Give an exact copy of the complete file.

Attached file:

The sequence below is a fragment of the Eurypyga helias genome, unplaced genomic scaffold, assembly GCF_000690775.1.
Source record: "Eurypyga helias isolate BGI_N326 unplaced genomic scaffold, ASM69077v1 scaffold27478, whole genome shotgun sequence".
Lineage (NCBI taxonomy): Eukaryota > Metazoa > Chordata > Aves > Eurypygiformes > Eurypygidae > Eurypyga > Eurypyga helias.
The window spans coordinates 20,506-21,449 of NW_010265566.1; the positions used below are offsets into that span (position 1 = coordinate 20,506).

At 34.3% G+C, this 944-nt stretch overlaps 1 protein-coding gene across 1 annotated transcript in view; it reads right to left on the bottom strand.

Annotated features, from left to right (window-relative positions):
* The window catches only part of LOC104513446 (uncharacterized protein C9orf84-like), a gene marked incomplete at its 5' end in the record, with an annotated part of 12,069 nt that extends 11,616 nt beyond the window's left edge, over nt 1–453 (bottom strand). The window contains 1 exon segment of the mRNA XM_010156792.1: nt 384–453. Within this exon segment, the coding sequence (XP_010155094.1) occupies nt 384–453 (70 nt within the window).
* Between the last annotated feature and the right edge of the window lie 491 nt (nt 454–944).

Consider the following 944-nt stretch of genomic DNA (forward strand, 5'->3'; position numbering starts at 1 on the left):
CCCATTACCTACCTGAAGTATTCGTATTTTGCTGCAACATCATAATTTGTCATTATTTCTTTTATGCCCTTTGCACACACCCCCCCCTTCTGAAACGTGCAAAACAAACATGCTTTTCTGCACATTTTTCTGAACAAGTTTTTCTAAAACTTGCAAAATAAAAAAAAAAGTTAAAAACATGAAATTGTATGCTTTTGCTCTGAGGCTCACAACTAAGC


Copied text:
The sequence below is a fragment of the Eurypyga helias genome, unplaced genomic scaffold, assembly GCF_000690775.1.
Source record: "Eurypyga helias isolate BGI_N326 unplaced genomic scaffold, ASM69077v1 scaffold27478, whole genome shotgun sequence".
Lineage (NCBI taxonomy): Eukaryota > Metazoa > Chordata > Aves > Eurypygiformes > Eurypygidae > Eurypyga > Eurypyga helias.
The window spans coordinates 20,506-21,449 of NW_010265566.1; the positions used below are offsets into that span (position 1 = coordinate 20,506).

At 34.3% G+C, this 944-nt stretch overlaps 1 protein-coding gene across 1 annotated transcript in view; it reads right to left on the bottom strand.

Annotated features, from left to right (window-relative positions):
* The window catches only part of LOC104513446 (uncharacterized protein C9orf84-like), a gene marked incomplete at its 5' end in the record, with an annotated part of 12,069 nt that extends 11,616 nt beyond the window's left edge, over nt 1–453 (bottom strand). The window contains 1 exon segment of the mRNA XM_010156792.1: nt 384–453. Within this exon segment, the coding sequence (XP_010155094.1) occupies nt 384–453 (70 nt within the window).
* Between the last annotated feature and the right edge of the window lie 491 nt (nt 454–944).

Consider the following 944-nt stretch of genomic DNA (forward strand, 5'->3'; position numbering starts at 1 on the left):
CCCATTACCTACCTGAAGTATTCGTATTTTGCTGCAACATCATAATTTGTCATTATTTCTTTTATGCCCTTTGCACACACCCCCCCCTTCTGAAACGTGCAAAACAAACATGCTTTTCTGCACATTTTTCTGAACAAGTTTTTCTAAAACTTGCAAAATAAAAAAAAAAGTTAAAAACATGAAATTGTATGCTTTTGCTCTGAGGCTCACAACTAAGC